Tu Pum Pum: The Latin Grammys Have a Long History of Snubbing Reggaeton

Art by Alan Lopez for Remezcla

Reggaeton began organically as a transformation of dancehall, hip-hop, and reggae en español. As an afro-diasporic movement, Panama, Puerto Rico, Jamaica, the Dominican Republic, and New York are all pivotal landscapes in the style’s musical evolution. Through Tu Pum Pum: The Story of Reggaeton, a column by Eduardo Cepeda, we’ll explore reggaeton’s history, sociopolitical struggles, and its impact as a global force in music and culture.

A palpable cultural shift swept over the 6th annual Latin Grammys in 2005 – the awards show finally welcomed many of reggaeton’s most emblematic performers. A genre that once fought for its right to exist now held a major place in the celebration billed as the biggest night in Latin music. Reggaeton’s groundswell was undeniable as Los 12 Discipulos ascended to the stage one by one for the now-iconic performance of “Quitate Tu Pa Ponerme Yo.” And their message was clear: Get out of our way. It’s our time.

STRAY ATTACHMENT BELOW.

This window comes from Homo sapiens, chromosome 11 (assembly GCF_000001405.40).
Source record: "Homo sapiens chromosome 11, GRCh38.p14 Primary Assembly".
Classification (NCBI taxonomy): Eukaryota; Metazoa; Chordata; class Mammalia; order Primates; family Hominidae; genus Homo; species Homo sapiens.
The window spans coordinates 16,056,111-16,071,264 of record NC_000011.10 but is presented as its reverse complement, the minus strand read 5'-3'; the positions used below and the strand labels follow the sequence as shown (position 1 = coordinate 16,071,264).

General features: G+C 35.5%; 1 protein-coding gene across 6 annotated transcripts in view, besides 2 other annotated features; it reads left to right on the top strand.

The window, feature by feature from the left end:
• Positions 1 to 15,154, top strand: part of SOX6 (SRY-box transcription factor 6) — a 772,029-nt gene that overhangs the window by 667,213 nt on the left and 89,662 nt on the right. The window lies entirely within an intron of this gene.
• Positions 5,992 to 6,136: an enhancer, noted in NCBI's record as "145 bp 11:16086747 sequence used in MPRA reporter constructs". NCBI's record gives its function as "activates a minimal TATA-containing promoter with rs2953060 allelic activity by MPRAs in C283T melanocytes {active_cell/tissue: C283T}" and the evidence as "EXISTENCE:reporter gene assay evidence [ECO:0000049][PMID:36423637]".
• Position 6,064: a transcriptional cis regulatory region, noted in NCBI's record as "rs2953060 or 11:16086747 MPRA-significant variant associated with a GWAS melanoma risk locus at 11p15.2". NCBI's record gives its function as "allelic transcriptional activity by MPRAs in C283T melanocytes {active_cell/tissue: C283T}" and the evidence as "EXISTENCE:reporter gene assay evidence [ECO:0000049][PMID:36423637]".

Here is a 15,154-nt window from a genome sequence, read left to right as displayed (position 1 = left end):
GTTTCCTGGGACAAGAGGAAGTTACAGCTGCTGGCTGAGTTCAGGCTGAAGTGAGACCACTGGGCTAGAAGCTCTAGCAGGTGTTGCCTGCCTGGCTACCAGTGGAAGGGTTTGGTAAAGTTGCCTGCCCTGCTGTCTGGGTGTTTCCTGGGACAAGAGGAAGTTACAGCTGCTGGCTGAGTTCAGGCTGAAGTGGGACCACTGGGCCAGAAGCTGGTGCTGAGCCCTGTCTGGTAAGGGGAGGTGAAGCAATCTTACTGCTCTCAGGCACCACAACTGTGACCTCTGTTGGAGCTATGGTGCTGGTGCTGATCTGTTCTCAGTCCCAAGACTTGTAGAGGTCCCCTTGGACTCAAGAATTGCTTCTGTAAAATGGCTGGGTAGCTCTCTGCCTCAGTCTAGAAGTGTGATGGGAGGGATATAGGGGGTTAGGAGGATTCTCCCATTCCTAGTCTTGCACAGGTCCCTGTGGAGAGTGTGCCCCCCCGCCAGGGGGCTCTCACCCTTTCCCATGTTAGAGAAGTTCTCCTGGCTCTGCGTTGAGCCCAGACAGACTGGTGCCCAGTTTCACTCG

Reggaeton’s first explosion brought sweeping change to the Spanish-language music industry. The mega stars of the early-aughts perreo era – Daddy Yankee, Ivy Queen, Tego Calderón, Don Omar, and many others – swarmed radio airwaves and the charts with a sense of authenticity that didn’t sacrifice their artistic integrity. Reggaeton was homegrown music that connected with young audiences, and it showed. It represented a shift away from the “crossover” era that saw artists like Ricky Martin play to Anglo audiences’ fascination with the “spicy Latin lover” trope (though arguably, it also introduced new stereotypes about Latinidad). Massive record sales and radio stations across the country (like South Florida’s La Mega 94.9 or Los Angeles’ KXOL Latino 96.3) flipped formats to focus on reggaeton, proving that Latinx youth were ready for a genre that better mirrored the communities they grew up in. But despite the industry’s commercial success from the sudden influx of eager audiences, many gatekeepers and consumers alike felt uncomfortable acknowledging reggaeton’s massive come up. Even today, many still do.